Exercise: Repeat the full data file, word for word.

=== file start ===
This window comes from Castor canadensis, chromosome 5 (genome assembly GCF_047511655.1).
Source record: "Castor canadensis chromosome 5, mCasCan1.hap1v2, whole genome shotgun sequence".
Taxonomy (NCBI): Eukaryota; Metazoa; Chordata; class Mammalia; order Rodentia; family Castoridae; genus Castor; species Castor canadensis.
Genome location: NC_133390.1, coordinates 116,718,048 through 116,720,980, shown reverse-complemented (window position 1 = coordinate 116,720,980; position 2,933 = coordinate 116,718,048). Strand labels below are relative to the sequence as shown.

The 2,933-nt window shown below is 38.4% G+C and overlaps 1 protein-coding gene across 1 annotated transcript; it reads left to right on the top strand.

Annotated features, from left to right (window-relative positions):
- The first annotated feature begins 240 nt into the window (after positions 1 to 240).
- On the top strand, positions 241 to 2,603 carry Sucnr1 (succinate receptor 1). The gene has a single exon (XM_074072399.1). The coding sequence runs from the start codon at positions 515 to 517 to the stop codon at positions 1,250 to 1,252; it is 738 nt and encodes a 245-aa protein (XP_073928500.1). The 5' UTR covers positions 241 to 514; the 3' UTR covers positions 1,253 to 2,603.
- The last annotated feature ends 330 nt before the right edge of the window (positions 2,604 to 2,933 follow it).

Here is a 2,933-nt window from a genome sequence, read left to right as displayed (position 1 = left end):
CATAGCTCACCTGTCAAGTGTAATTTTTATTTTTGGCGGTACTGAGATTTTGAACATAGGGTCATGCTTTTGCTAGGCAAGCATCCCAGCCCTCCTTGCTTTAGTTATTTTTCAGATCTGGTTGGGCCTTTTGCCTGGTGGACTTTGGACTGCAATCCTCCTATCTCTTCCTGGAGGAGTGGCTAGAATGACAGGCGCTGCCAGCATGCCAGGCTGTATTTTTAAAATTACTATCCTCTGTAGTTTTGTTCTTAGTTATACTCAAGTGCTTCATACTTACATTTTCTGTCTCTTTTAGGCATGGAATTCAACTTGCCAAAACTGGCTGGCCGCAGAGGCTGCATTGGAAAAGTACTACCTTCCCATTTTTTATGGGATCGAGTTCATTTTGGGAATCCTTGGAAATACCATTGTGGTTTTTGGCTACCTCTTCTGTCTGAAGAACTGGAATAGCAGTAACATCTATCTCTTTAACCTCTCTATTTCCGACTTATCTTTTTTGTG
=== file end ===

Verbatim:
This window comes from Castor canadensis, chromosome 5 (genome assembly GCF_047511655.1).
Source record: "Castor canadensis chromosome 5, mCasCan1.hap1v2, whole genome shotgun sequence".
Taxonomy (NCBI): Eukaryota; Metazoa; Chordata; class Mammalia; order Rodentia; family Castoridae; genus Castor; species Castor canadensis.
Genome location: NC_133390.1, coordinates 116,718,048 through 116,720,980, shown reverse-complemented (window position 1 = coordinate 116,720,980; position 2,933 = coordinate 116,718,048). Strand labels below are relative to the sequence as shown.

The 2,933-nt window shown below is 38.4% G+C and overlaps 1 protein-coding gene across 1 annotated transcript; it reads left to right on the top strand.

Annotated features, from left to right (window-relative positions):
- The first annotated feature begins 240 nt into the window (after positions 1 to 240).
- On the top strand, positions 241 to 2,603 carry Sucnr1 (succinate receptor 1). The gene has a single exon (XM_074072399.1). The coding sequence runs from the start codon at positions 515 to 517 to the stop codon at positions 1,250 to 1,252; it is 738 nt and encodes a 245-aa protein (XP_073928500.1). The 5' UTR covers positions 241 to 514; the 3' UTR covers positions 1,253 to 2,603.
- The last annotated feature ends 330 nt before the right edge of the window (positions 2,604 to 2,933 follow it).

Here is a 2,933-nt window from a genome sequence, read left to right as displayed (position 1 = left end):
CATAGCTCACCTGTCAAGTGTAATTTTTATTTTTGGCGGTACTGAGATTTTGAACATAGGGTCATGCTTTTGCTAGGCAAGCATCCCAGCCCTCCTTGCTTTAGTTATTTTTCAGATCTGGTTGGGCCTTTTGCCTGGTGGACTTTGGACTGCAATCCTCCTATCTCTTCCTGGAGGAGTGGCTAGAATGACAGGCGCTGCCAGCATGCCAGGCTGTATTTTTAAAATTACTATCCTCTGTAGTTTTGTTCTTAGTTATACTCAAGTGCTTCATACTTACATTTTCTGTCTCTTTTAGGCATGGAATTCAACTTGCCAAAACTGGCTGGCCGCAGAGGCTGCATTGGAAAAGTACTACCTTCCCATTTTTTATGGGATCGAGTTCATTTTGGGAATCCTTGGAAATACCATTGTGGTTTTTGGCTACCTCTTCTGTCTGAAGAACTGGAATAGCAGTAACATCTATCTCTTTAACCTCTCTATTTCCGACTTATCTTTTTTGTG